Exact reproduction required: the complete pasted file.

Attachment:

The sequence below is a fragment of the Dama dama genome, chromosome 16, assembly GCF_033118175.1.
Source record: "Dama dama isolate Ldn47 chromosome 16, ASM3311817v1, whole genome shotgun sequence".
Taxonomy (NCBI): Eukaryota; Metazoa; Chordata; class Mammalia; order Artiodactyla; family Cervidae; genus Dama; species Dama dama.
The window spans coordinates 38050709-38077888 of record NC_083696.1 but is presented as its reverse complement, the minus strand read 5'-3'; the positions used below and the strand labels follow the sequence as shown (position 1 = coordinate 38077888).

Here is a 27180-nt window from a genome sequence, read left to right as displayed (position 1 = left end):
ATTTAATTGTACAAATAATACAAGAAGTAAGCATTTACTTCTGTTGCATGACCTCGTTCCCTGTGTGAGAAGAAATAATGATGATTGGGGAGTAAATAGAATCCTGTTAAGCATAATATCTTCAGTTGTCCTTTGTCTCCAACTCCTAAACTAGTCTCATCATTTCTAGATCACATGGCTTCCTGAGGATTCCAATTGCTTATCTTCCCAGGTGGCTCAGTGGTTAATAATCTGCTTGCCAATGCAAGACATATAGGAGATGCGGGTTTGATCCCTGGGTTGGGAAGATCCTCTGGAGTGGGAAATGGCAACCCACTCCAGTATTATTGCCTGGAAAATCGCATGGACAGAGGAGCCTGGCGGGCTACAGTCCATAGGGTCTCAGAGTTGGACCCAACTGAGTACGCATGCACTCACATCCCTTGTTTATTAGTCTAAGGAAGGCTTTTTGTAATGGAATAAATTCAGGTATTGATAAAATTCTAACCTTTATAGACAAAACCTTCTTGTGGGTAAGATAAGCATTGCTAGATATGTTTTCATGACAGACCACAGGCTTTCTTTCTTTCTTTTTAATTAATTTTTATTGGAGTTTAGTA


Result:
The sequence below is a fragment of the Dama dama genome, chromosome 16, assembly GCF_033118175.1.
Source record: "Dama dama isolate Ldn47 chromosome 16, ASM3311817v1, whole genome shotgun sequence".
Taxonomy (NCBI): Eukaryota; Metazoa; Chordata; class Mammalia; order Artiodactyla; family Cervidae; genus Dama; species Dama dama.
The window spans coordinates 38050709-38077888 of record NC_083696.1 but is presented as its reverse complement, the minus strand read 5'-3'; the positions used below and the strand labels follow the sequence as shown (position 1 = coordinate 38077888).

Here is a 27180-nt window from a genome sequence, read left to right as displayed (position 1 = left end):
ATTTAATTGTACAAATAATACAAGAAGTAAGCATTTACTTCTGTTGCATGACCTCGTTCCCTGTGTGAGAAGAAATAATGATGATTGGGGAGTAAATAGAATCCTGTTAAGCATAATATCTTCAGTTGTCCTTTGTCTCCAACTCCTAAACTAGTCTCATCATTTCTAGATCACATGGCTTCCTGAGGATTCCAATTGCTTATCTTCCCAGGTGGCTCAGTGGTTAATAATCTGCTTGCCAATGCAAGACATATAGGAGATGCGGGTTTGATCCCTGGGTTGGGAAGATCCTCTGGAGTGGGAAATGGCAACCCACTCCAGTATTATTGCCTGGAAAATCGCATGGACAGAGGAGCCTGGCGGGCTACAGTCCATAGGGTCTCAGAGTTGGACCCAACTGAGTACGCATGCACTCACATCCCTTGTTTATTAGTCTAAGGAAGGCTTTTTGTAATGGAATAAATTCAGGTATTGATAAAATTCTAACCTTTATAGACAAAACCTTCTTGTGGGTAAGATAAGCATTGCTAGATATGTTTTCATGACAGACCACAGGCTTTCTTTCTTTCTTTTTAATTAATTTTTATTGGAGTTTAGTA